Order in da courtroom, here come da judge.

neuschwanstein-castle-467116_1280When a someone speaks berating and unbecomingly in your office, in front of others…especially when they’re wrong, since they didn’t properly fill out their paperwork.

When you’ve spent ridiculous amounts of time trying to help expedite a Medicaid mess for a someone, and they walk into your office upset with you…because of a misunderstanding.

When a person treats you with distain and disrespect, then expects you (expects, mind you) to help them when they need it.

Calvin and Hobbes, by Bill Watterson

(Thankfully, God’s sense of justice does not match my sense of justice.)  

Okay, these are First World problems. No, not even problems.  These are inconveniences.  Irritations.  Now for some quality perspective.

Akure with her 4-year-old daughter Ikeno and 2-year-old son Lochuch, who are trying to suck the marrow from donkey bones. The family’s last cow died in the night. (©2017 World Vision/photo by Jon Warren)

Especially when the hunger is exacerbated by government graft, not merely lack of rain…

Here’s another bit of perspective buried pretty deeply in an Old Testament story.  Now, the Hebrew culture at the time allowed for polygamy, (which is a whole separate theologically and socially relevant discussion way beyond my early morning brain cells or word count.)  The judge Gideon, of the “famous fleeces”, had a bunch of wives and, correspondingly, a tassel of kids.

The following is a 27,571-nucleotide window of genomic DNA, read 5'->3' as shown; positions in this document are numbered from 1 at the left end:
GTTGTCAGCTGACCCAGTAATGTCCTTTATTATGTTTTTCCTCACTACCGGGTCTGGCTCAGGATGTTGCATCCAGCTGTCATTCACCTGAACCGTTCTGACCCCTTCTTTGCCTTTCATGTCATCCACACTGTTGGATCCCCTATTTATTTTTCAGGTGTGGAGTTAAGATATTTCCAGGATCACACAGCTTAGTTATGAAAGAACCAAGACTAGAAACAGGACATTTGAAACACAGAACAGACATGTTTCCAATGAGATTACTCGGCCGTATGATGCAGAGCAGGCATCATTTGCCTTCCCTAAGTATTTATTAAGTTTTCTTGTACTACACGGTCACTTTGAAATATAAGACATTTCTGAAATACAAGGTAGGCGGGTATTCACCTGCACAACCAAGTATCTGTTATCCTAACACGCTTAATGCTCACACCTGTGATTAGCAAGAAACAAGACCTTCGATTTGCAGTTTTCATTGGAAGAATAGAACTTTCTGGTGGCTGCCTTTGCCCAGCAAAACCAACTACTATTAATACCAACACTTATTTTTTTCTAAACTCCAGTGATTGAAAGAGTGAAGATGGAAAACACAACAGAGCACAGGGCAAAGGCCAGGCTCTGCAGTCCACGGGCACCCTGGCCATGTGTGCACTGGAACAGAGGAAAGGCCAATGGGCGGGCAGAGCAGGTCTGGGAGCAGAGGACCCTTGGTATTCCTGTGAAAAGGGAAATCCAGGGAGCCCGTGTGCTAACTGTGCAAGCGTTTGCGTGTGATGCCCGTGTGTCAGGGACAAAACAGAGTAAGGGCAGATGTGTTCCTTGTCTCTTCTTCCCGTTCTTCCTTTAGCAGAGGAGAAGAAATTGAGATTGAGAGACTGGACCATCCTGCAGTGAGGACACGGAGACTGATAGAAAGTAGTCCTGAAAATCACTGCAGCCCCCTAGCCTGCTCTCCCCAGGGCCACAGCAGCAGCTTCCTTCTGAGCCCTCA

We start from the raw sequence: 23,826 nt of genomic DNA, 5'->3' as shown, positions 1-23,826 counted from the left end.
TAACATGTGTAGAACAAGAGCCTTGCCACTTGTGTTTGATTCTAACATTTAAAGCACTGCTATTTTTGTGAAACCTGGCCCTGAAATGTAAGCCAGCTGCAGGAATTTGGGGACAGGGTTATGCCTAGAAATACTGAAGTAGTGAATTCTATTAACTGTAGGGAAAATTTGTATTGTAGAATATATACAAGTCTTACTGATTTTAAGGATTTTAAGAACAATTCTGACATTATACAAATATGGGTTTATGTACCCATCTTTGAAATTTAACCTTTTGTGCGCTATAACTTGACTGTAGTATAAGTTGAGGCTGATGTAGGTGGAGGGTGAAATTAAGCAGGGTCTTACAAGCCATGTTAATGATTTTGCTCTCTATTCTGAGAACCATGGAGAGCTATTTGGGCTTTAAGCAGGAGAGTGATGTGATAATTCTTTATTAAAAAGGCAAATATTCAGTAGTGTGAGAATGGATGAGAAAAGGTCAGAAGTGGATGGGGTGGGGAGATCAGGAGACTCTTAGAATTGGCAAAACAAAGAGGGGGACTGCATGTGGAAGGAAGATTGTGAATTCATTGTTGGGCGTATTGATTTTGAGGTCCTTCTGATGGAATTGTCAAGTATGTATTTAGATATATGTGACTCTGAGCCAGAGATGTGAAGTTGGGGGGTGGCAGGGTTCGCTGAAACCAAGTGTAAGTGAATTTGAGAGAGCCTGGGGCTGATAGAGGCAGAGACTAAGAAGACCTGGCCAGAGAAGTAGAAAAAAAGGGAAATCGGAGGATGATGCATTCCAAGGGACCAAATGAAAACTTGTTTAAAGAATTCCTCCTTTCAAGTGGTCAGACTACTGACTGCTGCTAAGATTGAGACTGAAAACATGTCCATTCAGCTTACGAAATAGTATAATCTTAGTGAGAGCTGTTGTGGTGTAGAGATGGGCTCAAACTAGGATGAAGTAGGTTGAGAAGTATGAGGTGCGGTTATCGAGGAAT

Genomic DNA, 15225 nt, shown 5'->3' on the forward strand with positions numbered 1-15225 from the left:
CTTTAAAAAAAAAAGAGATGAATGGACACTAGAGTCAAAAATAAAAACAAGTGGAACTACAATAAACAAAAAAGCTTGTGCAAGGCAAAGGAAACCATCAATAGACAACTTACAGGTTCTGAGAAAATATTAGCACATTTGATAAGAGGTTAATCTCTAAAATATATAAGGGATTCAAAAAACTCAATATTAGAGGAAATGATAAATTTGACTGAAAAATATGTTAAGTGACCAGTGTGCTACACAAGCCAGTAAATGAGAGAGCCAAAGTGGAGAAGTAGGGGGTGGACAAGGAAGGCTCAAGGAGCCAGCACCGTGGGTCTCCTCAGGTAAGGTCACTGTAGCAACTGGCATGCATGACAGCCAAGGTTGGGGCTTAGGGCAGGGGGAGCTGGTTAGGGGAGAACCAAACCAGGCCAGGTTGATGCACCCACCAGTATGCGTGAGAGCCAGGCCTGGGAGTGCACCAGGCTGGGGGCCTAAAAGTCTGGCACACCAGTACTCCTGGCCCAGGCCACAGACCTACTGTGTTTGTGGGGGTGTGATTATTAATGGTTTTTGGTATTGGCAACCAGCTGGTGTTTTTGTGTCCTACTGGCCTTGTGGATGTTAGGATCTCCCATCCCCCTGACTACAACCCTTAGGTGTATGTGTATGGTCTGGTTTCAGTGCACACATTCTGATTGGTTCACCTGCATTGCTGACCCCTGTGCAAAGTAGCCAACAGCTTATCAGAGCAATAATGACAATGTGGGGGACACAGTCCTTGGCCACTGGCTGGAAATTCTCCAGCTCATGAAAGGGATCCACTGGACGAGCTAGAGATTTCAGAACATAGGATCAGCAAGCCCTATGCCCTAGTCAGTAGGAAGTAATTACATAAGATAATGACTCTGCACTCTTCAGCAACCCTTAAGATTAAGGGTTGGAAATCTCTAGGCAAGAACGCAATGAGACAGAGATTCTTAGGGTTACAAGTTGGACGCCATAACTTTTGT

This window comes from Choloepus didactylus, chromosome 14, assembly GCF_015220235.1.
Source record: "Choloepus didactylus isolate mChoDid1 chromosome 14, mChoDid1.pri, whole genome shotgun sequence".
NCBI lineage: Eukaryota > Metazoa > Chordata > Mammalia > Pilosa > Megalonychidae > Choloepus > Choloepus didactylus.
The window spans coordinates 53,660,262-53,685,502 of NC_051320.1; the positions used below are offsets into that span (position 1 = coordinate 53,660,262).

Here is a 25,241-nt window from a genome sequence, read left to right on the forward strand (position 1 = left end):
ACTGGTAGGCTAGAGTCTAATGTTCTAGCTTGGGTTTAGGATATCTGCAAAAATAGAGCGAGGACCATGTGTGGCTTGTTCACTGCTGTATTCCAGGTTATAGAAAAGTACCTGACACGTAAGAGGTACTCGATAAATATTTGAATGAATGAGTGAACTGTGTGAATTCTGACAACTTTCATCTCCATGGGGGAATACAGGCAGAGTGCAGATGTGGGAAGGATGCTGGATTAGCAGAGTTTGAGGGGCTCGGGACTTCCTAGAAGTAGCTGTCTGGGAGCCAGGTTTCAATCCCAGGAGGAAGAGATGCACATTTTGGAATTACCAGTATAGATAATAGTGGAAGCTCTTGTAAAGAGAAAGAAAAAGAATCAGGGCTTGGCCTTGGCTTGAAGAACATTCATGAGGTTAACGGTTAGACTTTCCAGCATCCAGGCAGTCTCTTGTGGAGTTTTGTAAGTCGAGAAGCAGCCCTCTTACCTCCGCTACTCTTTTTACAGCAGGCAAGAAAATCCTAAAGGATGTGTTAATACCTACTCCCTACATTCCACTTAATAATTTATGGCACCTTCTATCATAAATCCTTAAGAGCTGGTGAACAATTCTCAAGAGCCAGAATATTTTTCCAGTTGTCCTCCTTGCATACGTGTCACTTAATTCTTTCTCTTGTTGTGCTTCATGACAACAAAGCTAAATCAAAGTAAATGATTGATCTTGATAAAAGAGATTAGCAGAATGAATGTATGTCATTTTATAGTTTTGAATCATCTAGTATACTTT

He also had a concubine, sort of a live-in, not-quite-a-wife, it’s-complicated kind of relationship, but it got really complicated when the one son she had, Abimelech, decided to stir up trouble in a massive power play by getting all of his half-brothers murdered.

All, that is, but one.

Jotham made a summarily bold move, (okay, from a hilltop, but still…), by confronting the men who allowed this to happen. 

“For he [Gideon] fought for you and risked his life when he rescued you from the Midianites. But today you have revolted against my father and his descendants, killing his seventy sons on one stone. And you have chosen his slave woman’s son, Abimelech, to be your king just because he is your relative.”

“Jotham continued, ‘Now make sure you have acted honorably and in good faith by making Abimelech your king, and that you have done right by Gideon and all of his descendants. Have you treated him with the honor he deserves for all he accomplished?…’” 

Then he went home, wherever that was now, since his previous place of residene had become a blood bath.

“After Abimelech had ruled over Israel for three years, God…”

Jotham had to wait…for three years. (Which is short compared to some.)  He did NOT take matters into his own hands.  His hands were too small anyway, whereas God’s hands are always big enough.  God made good on the situation, as He always does, in His time and in His way.

Still, I empathize with Calvin in the Watterson’s cartoon.  But in my more rational, wizened moments, I am thankful for the sure “goodness and mercy will follow me all the days of my life”—‘cuz I know I need it as much as the next guy. I am called to mercy this side of the Cross, not revenge, not offense. 

I am also called to smell pretty:

“Now he uses us to spread the knowledge of Christ everywhere, like a sweet perfume.”

Everywhere, every situation, every encounter, every irritating people, perhaps the one in the next pew. 

Or even with, (especially with?) my own fallibilities and mistakes. 

lightningThank God for the lightning bolts that haven’t come my way.

Judges 9:17-19, 22,23; 2 Corinthians 2:14 Holy Bible, New Living Translation, copyright © 1996, 2004, 2015 by Tyndale House Foundation. Used by permission of Tyndale House Publishers Inc., Carol Stream, Illinois 60188. All rights reserved.